Life with Psoriasis

Psoriasis can impact your life in many ways. It affects the way you feel about yourself, the clothes you choose to wear, the way you manage symptoms and the way you care for your overall health. The itch and appearance of psoriasis may get in the way of your life, whether you're at work or school, pregnant, or in a romantic relationship.

Emma Grace lives with psoriatic disease.

Psoriasis might make you feel isolated. You might believe that no one understands you. But you aren’t the first person to go through this. Other people are going through what you are going through right now, and they are thriving. So can you.

Here are some ways to manage your psoriasis in everyday situations.

Overall Health

Related Conditions

People with psoriasis are at higher risk for certain related conditions, like cardiovascular (heart) disease, depression and other mental health issues, and metabolic diseases like type 2 diabetes. These related diseases are known as comorbidities. Learn more through our quick guide on related conditions from the Patient Navigation Center.


Stress is a common trigger for a psoriasis flare. Stress also can make itch worse. This makes managing stress a particularly important skill for people with psoriasis. Consider the following ways some people with psoriasis and psoriatic arthritis are effectively reducing stress in their lives.

  • Meditation.
  • Exercise (Consult with your health care provider before beginning a new exercise routine.)
  • Get outside help.

Day to Day


Findings from a 2015 research study demonstrated that psoriasis is highly stigmatizing, and carries about the same level of stigma as herpes. Many of the study participants believed the psoriasis was infectious and contagious. Psoriasis is neither infectious nor contagious, and NPF is working hard to change this misconception. You can help by educating those around you in your everyday life.

At School and in the Workplace

Psoriasis goes where you go, so it’s important to learn how to handle psoriasis in these spaces. That includes how to speak about psoriasis to teachers, administrators, and students or to managers and coworkers. There are ways to help people understand your situation and point of view.


It may be difficult to talk to your partner, friends, and family about your psoriasis and how it affects your life. You’ll probably feel embarrassed, or that you might drive people away if only they knew the truth about you. But embarrassment is natural, and the people who care about you want to know how to support you. Don’t avoid these conversations, embrace them.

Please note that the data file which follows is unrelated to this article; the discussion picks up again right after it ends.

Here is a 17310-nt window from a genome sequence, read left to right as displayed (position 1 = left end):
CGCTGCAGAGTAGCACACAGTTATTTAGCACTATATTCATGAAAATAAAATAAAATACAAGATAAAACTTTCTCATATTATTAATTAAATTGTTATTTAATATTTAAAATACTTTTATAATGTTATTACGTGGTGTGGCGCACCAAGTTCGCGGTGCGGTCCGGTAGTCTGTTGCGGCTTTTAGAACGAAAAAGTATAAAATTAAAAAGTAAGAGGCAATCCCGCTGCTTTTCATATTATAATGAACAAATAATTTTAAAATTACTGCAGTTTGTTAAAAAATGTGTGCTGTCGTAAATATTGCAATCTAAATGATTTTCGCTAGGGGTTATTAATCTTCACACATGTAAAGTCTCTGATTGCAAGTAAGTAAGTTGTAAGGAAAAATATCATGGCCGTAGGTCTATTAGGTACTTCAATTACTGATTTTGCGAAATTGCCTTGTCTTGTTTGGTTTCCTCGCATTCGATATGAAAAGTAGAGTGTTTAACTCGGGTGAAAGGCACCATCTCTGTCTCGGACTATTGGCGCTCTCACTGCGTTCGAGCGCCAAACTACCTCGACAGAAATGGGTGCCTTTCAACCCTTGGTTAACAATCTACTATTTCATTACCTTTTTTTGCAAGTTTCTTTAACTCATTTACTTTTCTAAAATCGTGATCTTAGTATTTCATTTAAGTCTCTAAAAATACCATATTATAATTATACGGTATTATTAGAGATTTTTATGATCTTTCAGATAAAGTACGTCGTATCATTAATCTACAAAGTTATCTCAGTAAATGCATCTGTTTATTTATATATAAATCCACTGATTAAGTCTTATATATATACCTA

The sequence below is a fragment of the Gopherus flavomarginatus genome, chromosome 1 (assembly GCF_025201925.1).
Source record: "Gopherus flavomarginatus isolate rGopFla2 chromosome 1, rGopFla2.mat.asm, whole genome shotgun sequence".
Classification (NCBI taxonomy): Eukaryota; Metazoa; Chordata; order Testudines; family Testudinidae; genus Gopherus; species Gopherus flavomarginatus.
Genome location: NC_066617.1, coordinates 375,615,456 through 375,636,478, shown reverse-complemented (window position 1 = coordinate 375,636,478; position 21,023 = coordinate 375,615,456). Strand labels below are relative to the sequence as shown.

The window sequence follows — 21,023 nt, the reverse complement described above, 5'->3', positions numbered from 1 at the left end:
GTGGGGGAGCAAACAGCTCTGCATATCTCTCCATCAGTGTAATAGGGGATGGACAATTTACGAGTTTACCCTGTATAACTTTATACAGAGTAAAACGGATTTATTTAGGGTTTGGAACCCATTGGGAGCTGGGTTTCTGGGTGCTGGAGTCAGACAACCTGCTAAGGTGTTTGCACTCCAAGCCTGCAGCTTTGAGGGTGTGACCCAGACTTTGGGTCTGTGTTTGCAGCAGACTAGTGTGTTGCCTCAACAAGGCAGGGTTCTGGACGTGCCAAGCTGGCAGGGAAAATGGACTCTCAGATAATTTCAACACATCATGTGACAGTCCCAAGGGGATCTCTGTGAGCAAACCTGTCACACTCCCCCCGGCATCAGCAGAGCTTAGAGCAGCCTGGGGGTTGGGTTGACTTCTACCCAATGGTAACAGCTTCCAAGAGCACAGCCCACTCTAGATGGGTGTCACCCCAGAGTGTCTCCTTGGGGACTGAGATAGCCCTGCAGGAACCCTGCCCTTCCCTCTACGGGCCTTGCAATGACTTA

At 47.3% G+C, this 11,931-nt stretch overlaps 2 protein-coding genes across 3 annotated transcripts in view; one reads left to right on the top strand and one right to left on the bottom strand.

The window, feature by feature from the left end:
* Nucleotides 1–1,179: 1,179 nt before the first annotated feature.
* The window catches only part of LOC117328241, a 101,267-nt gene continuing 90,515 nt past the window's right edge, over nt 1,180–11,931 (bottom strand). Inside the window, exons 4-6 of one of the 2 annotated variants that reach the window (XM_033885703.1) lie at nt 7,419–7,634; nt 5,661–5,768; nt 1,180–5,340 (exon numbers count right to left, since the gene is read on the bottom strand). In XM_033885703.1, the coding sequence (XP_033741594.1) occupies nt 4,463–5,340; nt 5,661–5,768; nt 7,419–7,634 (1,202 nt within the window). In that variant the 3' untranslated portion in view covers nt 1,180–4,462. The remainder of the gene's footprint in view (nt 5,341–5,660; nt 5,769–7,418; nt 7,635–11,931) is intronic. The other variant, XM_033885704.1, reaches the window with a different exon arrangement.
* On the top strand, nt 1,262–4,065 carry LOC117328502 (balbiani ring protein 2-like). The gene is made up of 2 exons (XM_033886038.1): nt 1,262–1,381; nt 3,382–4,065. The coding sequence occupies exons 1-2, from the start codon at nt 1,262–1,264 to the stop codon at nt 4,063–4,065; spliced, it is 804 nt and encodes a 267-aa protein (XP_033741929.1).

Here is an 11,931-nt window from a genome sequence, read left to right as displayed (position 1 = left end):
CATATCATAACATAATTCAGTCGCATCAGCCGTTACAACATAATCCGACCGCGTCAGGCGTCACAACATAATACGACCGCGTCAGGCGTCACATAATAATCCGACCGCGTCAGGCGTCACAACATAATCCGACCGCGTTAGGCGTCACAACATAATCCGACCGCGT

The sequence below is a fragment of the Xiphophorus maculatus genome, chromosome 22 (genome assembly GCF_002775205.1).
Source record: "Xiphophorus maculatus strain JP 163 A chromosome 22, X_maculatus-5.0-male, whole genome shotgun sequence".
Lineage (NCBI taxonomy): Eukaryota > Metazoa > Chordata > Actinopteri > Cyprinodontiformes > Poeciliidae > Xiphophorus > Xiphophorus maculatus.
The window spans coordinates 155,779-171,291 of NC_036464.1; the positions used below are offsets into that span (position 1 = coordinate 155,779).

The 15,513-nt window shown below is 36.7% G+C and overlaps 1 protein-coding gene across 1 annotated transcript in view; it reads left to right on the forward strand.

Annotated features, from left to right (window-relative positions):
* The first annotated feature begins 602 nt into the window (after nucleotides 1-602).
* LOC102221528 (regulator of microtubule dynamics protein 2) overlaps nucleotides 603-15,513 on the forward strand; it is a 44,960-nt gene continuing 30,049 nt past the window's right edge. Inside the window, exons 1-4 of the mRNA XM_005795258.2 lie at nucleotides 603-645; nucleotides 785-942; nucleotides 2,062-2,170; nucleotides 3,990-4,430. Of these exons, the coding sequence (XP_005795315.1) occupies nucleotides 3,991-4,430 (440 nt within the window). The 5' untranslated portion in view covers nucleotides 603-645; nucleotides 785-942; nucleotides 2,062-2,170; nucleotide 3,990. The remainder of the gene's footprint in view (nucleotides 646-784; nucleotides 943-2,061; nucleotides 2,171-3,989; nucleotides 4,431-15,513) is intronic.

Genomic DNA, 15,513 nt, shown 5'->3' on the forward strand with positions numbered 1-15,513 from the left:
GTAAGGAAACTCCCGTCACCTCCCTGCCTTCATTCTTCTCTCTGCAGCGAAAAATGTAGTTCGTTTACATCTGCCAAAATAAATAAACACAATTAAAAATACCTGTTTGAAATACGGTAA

Psoriasis is nothing to be embarrassed about, but you may not want it to be the first thing someone sees. Certain clothes and fabrics, combined with moisturizing, can help you look and feel your best in any situation or season.

Please speak with a health care professional if you are struggling with day to day life with psoriasis.

Managing Symptoms


The itch of psoriasis may have a bigger impact on quality of life than the visible effect of the disease. Learn how you can help manage itch by contacting our free Patient Navigation Center.


Dry, cracked skin that may bleed or itch can be a symptom of psoriasis. Additionally, if your skin is dry, you may experience more severe psoriasis flares. If you are looking for a product to keep your skin moisturized, learn more about NPF's Seal of Recognition, which highlights over-the-counter products that are intended to be safe and effective for people with psoriatic disease. Learn more about how to keep your skin healthy with our free guide.


Nail psoriasis can affect several digits (fingers and toes), and related pain and tenderness can impact daily activities. Common signs of nail psoriasis include pitting, deformation, thickening, onycholysis, and discoloration. Request a free nail psoriasis fact sheet.

Swollen and Stiff Joints

Up to 30 percent of people with psoriasis may also develop psoriatic arthritis (PsA). If you are experiencing swollen and stiff joints, you can answer 5 short questions to screen for PsA with NPF's PEST tool.

Mental Health

People with psoriasis are more likely to become depressed. It's important to look for symptoms of depression and seek treatment if you need it. Learn how to cope with depression with our quick guide on emotional impacts from the Patient Navigation Center.

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Women with Psoriasis

For women, treating psoriasis has extra considerations, including pregnancy and intimacy.

Learn more about living with psoriasis as a woman
Three men near a car, one sitting in the driver seat with the door open.

Men with Psoriasis

Psoriasis affects men and women at an equal rate but treating psoriasis as a man may take some extra considerations.

Learn more about living with psoriasis as a man
A family with two small children play outside on a playground.

Children with Psoriasis

Psoriatic disease presents a unique challenge for children and teens, and their families.

Learn more about living with psoriasis as a child

Additional Resources

The National Psoriasis Foundation has tools, resources and programs to help you manage your psoriasis and thrive in your life.

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One to One

Talk to others living with psoriasis in our One to One peer-mentor program.

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Psound Bytes™ Podcast

Check out our Psound Bytes™ podcast series for people living with psoriatic disease.

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Last updated on 10/27/2023 by the National Psoriasis Foundation.

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